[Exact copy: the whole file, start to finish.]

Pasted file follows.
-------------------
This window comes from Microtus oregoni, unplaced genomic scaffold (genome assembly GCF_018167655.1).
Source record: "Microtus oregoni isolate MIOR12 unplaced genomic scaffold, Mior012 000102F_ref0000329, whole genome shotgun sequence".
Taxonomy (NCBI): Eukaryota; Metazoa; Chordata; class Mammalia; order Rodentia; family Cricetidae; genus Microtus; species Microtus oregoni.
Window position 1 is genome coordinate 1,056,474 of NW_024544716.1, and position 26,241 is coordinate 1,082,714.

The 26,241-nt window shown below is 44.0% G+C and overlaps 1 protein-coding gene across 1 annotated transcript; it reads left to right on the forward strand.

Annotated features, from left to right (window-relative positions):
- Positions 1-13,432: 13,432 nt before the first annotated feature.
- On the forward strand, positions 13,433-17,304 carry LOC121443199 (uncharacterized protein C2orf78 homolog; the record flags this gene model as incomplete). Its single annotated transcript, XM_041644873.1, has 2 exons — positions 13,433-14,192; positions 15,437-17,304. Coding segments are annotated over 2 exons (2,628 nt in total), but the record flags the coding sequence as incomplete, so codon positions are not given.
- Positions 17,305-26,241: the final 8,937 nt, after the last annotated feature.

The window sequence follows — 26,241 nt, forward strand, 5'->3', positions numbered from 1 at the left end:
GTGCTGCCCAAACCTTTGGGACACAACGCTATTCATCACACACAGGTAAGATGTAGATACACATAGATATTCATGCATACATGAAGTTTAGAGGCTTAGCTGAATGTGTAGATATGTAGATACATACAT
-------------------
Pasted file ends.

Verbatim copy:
This window comes from Microtus oregoni, unplaced genomic scaffold (genome assembly GCF_018167655.1).
Source record: "Microtus oregoni isolate MIOR12 unplaced genomic scaffold, Mior012 000102F_ref0000329, whole genome shotgun sequence".
Taxonomy (NCBI): Eukaryota; Metazoa; Chordata; class Mammalia; order Rodentia; family Cricetidae; genus Microtus; species Microtus oregoni.
Window position 1 is genome coordinate 1,056,474 of NW_024544716.1, and position 26,241 is coordinate 1,082,714.

The 26,241-nt window shown below is 44.0% G+C and overlaps 1 protein-coding gene across 1 annotated transcript; it reads left to right on the forward strand.

Annotated features, from left to right (window-relative positions):
- Positions 1-13,432: 13,432 nt before the first annotated feature.
- On the forward strand, positions 13,433-17,304 carry LOC121443199 (uncharacterized protein C2orf78 homolog; the record flags this gene model as incomplete). Its single annotated transcript, XM_041644873.1, has 2 exons — positions 13,433-14,192; positions 15,437-17,304. Coding segments are annotated over 2 exons (2,628 nt in total), but the record flags the coding sequence as incomplete, so codon positions are not given.
- Positions 17,305-26,241: the final 8,937 nt, after the last annotated feature.

The window sequence follows — 26,241 nt, forward strand, 5'->3', positions numbered from 1 at the left end:
GTGCTGCCCAAACCTTTGGGACACAACGCTATTCATCACACACAGGTAAGATGTAGATACACATAGATATTCATGCATACATGAAGTTTAGAGGCTTAGCTGAATGTGTAGATATGTAGATACATACAT